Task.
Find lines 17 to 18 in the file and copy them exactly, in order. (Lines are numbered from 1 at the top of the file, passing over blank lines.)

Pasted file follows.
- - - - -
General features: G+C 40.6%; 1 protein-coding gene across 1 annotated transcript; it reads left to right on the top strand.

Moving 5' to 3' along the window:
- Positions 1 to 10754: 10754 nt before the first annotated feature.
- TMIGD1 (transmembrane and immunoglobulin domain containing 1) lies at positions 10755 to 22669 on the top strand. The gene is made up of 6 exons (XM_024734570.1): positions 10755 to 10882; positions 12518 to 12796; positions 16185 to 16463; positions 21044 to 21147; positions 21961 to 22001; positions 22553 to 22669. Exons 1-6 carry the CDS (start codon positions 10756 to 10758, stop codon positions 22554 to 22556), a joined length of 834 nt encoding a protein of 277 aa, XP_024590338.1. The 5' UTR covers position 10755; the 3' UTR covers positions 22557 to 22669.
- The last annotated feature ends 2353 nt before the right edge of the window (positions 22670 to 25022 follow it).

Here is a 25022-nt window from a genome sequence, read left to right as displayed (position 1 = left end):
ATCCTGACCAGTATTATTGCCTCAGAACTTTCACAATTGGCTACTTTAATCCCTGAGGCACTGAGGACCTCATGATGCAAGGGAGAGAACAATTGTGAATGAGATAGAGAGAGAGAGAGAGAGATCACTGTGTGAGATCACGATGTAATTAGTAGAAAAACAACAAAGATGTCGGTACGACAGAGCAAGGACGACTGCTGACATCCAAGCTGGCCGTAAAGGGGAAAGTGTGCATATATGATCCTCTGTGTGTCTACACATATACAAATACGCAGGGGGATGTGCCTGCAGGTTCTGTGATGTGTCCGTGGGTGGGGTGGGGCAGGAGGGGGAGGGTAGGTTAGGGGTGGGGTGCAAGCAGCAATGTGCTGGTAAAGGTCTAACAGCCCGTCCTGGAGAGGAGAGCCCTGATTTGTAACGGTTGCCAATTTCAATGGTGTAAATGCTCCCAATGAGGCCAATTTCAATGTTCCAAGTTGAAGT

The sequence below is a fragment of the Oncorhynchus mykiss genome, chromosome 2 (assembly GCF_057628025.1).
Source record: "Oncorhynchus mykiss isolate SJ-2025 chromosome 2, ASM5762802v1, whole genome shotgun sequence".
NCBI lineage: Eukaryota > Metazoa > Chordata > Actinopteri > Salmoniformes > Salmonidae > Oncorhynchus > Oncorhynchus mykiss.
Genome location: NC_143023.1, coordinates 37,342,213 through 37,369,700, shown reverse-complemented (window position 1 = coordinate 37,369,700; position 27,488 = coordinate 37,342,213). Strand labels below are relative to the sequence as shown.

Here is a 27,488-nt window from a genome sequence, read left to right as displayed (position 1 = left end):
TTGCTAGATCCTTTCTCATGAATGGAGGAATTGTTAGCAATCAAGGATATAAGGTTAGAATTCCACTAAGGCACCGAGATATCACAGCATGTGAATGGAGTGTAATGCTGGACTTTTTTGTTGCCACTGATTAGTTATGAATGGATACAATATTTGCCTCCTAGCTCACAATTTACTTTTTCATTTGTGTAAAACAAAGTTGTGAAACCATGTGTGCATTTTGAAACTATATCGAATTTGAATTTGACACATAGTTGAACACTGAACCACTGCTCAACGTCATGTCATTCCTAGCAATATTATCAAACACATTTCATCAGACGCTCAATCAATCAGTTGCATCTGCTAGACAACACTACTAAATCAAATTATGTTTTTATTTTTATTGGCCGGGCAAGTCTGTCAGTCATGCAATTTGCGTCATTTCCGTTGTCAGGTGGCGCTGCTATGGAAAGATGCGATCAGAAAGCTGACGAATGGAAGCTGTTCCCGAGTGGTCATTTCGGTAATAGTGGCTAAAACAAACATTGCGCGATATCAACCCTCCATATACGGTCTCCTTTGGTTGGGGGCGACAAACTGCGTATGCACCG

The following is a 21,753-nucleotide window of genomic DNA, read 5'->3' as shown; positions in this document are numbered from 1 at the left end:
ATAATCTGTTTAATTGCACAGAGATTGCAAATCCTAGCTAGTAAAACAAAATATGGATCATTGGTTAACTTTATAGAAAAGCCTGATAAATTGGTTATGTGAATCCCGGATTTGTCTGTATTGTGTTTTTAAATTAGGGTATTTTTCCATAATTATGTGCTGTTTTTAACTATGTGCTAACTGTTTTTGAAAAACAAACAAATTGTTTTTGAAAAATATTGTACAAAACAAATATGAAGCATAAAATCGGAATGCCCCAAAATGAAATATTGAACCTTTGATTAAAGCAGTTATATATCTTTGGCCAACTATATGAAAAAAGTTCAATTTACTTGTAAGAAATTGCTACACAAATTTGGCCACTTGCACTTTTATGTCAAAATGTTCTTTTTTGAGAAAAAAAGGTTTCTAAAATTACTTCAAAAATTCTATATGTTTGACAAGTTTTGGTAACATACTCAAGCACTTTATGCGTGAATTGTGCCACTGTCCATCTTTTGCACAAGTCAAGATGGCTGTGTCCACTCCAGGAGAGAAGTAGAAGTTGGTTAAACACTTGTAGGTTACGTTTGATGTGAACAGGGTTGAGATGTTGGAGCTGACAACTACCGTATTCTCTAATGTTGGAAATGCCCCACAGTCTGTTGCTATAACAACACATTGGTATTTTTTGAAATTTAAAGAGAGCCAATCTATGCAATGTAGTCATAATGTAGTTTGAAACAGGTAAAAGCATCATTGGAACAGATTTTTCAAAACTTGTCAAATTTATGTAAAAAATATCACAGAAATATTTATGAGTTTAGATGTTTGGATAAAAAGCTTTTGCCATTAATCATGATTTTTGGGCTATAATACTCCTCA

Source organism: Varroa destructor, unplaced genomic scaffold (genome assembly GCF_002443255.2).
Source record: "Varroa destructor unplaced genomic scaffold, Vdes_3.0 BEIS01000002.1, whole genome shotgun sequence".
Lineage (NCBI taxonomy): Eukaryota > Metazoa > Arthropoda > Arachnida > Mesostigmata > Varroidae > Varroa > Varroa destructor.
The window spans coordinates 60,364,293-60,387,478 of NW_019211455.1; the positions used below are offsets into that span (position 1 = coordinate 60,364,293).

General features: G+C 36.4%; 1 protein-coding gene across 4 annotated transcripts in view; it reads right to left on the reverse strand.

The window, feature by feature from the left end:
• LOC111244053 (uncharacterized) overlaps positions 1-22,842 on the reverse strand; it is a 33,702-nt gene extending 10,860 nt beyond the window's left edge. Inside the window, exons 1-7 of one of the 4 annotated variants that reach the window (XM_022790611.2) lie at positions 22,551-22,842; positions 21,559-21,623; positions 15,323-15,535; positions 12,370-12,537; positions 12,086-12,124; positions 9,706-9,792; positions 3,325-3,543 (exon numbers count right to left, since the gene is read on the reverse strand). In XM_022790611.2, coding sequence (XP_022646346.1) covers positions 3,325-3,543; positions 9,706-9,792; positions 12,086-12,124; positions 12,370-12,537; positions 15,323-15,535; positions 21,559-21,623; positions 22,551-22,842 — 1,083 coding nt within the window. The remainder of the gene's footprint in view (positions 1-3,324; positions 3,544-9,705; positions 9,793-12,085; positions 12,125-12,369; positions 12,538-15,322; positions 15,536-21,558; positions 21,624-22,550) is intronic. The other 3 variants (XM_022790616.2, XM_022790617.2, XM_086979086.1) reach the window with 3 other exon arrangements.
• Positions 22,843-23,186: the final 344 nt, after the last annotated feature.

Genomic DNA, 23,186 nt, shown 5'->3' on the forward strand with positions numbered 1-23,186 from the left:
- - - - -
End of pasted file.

Source record: "Varroa destructor unplaced genomic scaffold, Vdes_3.0 BEIS01000002.1, whole genome shotgun sequence".
Lineage (NCBI taxonomy): Eukaryota > Metazoa > Arthropoda > Arachnida > Mesostigmata > Varroidae > Varroa > Varroa destructor.